“They say in Africa, when an old man dies, it’s like a library has burned down.” – African Proverb
Challenging Scientism talks with Charles Geshekter, Professor Emeritus of African History about Africa, Somalia, the great granite continent, a field researcher’s work, and good things to eat…all in a spot that’s a mystery to most of us on this side of the ocean:
“I used to tell my students that Africa was a huge, complex, and internally diversified continent, a gigantic piece of extremely ancient granite rock that contained the tree where man was born.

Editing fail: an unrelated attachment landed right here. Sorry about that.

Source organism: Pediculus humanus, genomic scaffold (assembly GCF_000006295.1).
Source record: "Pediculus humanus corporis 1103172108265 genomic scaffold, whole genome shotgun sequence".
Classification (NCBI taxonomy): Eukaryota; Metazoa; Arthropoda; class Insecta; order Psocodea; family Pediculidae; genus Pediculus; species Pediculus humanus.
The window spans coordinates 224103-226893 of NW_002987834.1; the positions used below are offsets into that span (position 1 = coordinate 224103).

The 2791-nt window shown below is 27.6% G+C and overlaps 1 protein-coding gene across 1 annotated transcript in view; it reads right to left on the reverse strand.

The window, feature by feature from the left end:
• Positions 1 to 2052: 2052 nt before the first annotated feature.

With its 11.5 million square miles, 900 million people, 800 different languages and 56 countries, it was and is a tough place to generalize about.
I would speak a few key sentences in Swahili (a Bantu language) and then say them in Somali (a Cushitic language) so they could hear how dramatically different and indecipherable the two were from each other, despite being spoken by neighboring peoples in eastern Africa.”